Now it was my turn to be bold, I joined the conversation and offered we planned to see Toy Story 4 at the Cherry Bowl Drive-In. In the voice, which we all recognize from Cinema Chat on WEMU 89.1 with David Fair, Russ said something like “I hear Tory Story 4 is getting positive reviews.” You can listen to Cinema Chat on-line and hear Russ and David discuss Toy Story 4.
The Cherry Bowl Drive-In Theatre
Before our visit, we prepared for the Cherry Bowl Drive-In by watching the film “The Outsiders” with Matt Dillon, Ralph Macchio, and Patrick Swayze. The drive-in theater scene is iconic and it got us primed for the Cherry Bowl Drive-In. We got there early to snag the best seats. Pro-Tip: If you plan to sit in chairs in front of your car, you may want to bring a transistor radio to listen to the movie.
We brought our own snacks to munch on during the movie. The diner at the back of the theatre had lots of snack options including popcorn, chilly dilly pickles, hot dogs, slushies, and cotton candy. Even though we had a car full of snacks, Chuck had to get a giant tub of popcorn.
The Cherry Bowl Drive-In opened in 1953 and has been in operation every summer since. Everyone in our car had a drive-in theatre memory to share. Do you remember wearing PJs and swinging your heart out on playground equipment?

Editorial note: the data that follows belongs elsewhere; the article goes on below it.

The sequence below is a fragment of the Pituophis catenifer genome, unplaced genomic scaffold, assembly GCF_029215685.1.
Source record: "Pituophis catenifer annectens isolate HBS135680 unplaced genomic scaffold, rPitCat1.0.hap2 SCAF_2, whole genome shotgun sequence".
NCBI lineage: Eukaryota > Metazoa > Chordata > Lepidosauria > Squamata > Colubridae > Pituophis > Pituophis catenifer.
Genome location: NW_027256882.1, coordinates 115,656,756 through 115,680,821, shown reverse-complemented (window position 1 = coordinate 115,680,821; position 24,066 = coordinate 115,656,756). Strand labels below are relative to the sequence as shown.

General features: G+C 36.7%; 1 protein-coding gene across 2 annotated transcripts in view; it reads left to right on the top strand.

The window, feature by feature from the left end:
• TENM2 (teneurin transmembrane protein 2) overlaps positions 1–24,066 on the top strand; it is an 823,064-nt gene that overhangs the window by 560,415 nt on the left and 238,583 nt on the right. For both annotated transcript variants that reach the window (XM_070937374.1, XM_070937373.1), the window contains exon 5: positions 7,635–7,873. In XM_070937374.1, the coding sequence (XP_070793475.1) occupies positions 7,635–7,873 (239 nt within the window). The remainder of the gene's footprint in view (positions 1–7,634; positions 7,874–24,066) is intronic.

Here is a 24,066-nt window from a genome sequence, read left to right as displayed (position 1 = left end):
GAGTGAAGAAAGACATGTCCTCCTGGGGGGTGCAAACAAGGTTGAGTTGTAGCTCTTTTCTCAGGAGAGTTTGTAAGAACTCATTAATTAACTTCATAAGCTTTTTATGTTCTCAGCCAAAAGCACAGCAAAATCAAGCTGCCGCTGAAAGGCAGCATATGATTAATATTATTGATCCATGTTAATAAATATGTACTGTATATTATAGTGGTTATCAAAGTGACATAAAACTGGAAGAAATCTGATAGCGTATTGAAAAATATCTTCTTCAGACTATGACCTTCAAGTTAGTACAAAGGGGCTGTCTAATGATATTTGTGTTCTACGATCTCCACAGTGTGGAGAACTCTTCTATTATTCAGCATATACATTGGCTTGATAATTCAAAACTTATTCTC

Gwen Frostic Print Shop
In 1978 Michigan Governor William Milliken proclaimed May 23rd as Gwen Frostic Day in Michigan. She gave 13 million dollars to Western Michigan University, one of the largest single gifts in the school’s history. And in 1986 she was inducted into the Michigan Woman’s Hall of Fame. I am embarrassed to say I’d never heard of Gwen Frostic until Kara suggested we visit her print shop. I just briefly perused the print shop’s website before our visit.
Gwen died in 2001, just a day before her 95th birthday. On the Gwen Frostic website I found the following:
Long before her death, she wrote her epitaph: “Here lies one doubly blessed. She was happy and she knew it.'”
After the visit, I had an overwhelming urge to know more. The print shop’s website and Wikipedia have a few basic facts. I suppose now that I know more about Gwen I understand why. A well-done article by Sheryl James published in the DetroitFree’s Women’s History section on March 1, 1999, provides many of the facts I wanted. She says the following: